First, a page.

We’ve talked about what not to say to your single friends – and knowing what not to say is certainly helpful – but what do we say instead? How do we learn from stories like Sara’s, and create a culture within the church that doesn’t make single people feel like second-class citizens?
You’ll notice that this post isn’t entitled “Three Ways Married People Can Build Better Friendships With Single People.” There are three reasons for that. First, it’s ridiculously long and cumbersome, and would take up half of a tweet. Second, a title like that would perpetuate the very problem it’s trying to solve: defining people by their relationship status. Third, there are things single people can and should be doing to build better friendships with married people, too.
So let’s just talk about ways to build friendships.
It turns out that this is one of the 7 Habits Of Highly Effective People. So not only will you be a better friend, but as you practice this in your friendships, it will spill over into other areas of your life as well.
Vulnerability and authenticity are found at the center of every true friendship. They are the risky steps we have to take if we want to know and be known by one another. Be real with your friends. Talk to them about the things you think and feel. If you don’t understand something about them, ask good questions, and if you still don’t understand, ask better questions. Find out what’s important to them. Find out what’s hard for them, and suggest practical ways you might be able to help. And be the kind of person with whom it’s safe to be real. Your (insert relational status here) friends need to know that they can tell you the truth, and still be completely accepted, no matter what.
Clear, direct, open, authentic, honest communication – in an atmosphere of unconditional love and safety. How many rifts in any of our relationships could be solved by this? Do everything you can to seek to understand the other person’s point of view. And try to resist the temptation to see their point of view as something that needs fixing. (Sure, sometimes it really might. But sometimes it might be your perspective that’s whacked. Keep an open mind, and pray about that.)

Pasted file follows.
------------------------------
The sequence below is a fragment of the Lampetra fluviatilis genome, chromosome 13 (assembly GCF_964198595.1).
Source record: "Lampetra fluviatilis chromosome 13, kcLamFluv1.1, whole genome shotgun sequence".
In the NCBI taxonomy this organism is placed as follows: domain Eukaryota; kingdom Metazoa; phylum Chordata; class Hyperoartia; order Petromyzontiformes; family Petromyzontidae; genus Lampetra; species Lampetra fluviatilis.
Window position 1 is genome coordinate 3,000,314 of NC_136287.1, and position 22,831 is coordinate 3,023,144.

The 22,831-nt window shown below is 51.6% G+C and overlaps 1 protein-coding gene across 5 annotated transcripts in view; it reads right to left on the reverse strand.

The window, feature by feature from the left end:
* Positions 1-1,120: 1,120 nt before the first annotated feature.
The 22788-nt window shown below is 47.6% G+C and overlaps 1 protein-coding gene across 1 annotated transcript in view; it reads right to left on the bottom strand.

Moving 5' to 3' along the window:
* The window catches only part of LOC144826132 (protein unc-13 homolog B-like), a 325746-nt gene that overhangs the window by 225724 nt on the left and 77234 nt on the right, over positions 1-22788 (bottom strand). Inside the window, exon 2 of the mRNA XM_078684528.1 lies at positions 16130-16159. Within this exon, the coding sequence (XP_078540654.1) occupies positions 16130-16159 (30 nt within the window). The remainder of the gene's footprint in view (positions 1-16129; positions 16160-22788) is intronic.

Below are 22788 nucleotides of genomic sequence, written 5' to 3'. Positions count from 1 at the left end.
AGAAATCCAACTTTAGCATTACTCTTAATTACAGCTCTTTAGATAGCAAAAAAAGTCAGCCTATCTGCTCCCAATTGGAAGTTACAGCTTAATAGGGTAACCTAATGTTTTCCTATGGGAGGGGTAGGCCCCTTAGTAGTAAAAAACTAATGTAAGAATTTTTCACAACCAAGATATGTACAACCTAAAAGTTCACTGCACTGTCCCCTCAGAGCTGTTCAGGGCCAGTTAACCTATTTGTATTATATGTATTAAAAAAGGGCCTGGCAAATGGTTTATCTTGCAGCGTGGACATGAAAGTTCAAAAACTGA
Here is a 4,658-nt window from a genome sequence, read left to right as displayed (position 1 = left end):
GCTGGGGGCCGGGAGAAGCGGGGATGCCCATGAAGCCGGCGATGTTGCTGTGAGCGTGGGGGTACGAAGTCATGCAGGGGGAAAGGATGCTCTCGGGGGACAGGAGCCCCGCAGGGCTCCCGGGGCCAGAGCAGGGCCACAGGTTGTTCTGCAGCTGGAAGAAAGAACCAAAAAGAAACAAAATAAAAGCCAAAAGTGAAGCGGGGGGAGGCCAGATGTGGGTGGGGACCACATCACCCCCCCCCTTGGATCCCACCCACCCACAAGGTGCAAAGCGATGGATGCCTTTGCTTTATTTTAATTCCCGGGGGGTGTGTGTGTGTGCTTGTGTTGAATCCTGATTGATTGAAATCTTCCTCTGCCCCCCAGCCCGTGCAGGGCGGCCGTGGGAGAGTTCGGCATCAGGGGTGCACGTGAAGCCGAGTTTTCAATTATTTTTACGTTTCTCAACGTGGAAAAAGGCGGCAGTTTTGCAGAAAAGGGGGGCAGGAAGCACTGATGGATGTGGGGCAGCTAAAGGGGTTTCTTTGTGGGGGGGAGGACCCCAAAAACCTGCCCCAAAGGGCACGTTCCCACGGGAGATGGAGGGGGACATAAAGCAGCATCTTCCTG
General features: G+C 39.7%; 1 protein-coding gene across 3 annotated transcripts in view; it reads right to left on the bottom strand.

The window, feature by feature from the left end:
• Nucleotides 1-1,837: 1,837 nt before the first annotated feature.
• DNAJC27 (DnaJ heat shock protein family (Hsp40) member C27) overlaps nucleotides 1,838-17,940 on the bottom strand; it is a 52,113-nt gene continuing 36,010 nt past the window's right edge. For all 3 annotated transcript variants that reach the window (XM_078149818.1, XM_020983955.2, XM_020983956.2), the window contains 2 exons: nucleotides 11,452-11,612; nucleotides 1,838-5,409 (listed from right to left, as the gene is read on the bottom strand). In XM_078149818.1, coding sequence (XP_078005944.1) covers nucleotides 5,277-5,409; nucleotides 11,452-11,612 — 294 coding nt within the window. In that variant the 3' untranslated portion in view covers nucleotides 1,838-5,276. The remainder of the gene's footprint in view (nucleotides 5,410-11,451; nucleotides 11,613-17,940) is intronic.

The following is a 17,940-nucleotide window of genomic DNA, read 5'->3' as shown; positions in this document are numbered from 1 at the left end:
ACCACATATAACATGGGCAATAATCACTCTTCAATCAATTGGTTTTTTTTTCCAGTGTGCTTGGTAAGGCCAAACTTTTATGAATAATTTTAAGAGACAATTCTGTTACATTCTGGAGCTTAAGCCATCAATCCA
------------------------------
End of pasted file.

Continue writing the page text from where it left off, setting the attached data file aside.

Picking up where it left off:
One of the questions I asked the group of singles I interviewed for this series was: “What do your married friends do that makes you feel special?” Not everyone answered the question, but of those who did, to a person, they all said something to the effect of “they include me.”
How would our social dynamics change if we could get rid of “the third wheel” construct? What if single people didn’t feel like they had to have a date to go out with their married friends? (What if their married friends didn’t expect them to?) What if we quit trying to pair everyone off, and just spent time with individual people, valuing their friendships?
Some of the strongest, deepest, and best friendships I have exist because at one point in time we said, “I’m committed to this relationship.” Friendships, like marriages, require committed investment. They will undergo change and growing pains (as we change and grow) but when built on an underlying and unwavering commitment (I’m in this. For the long haul.), they will be equipped to last.
Navigating relationships can be a tricky business. Seeking to understand can lead to tough conversations, during which we could maybe inadvertently cause hurt. But when we’re committed to each other (I will still be here at the end of the day, no matter what)…
Wow. Well. There’s something God can work with.
"Often when you think you're at the end of something, you're at the beginning of something else." —Fred Rogers via @momentumdash
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"There are only two ways to live your life. One is as though nothing is a miracle. The other is as though everything is a miracle." Einstein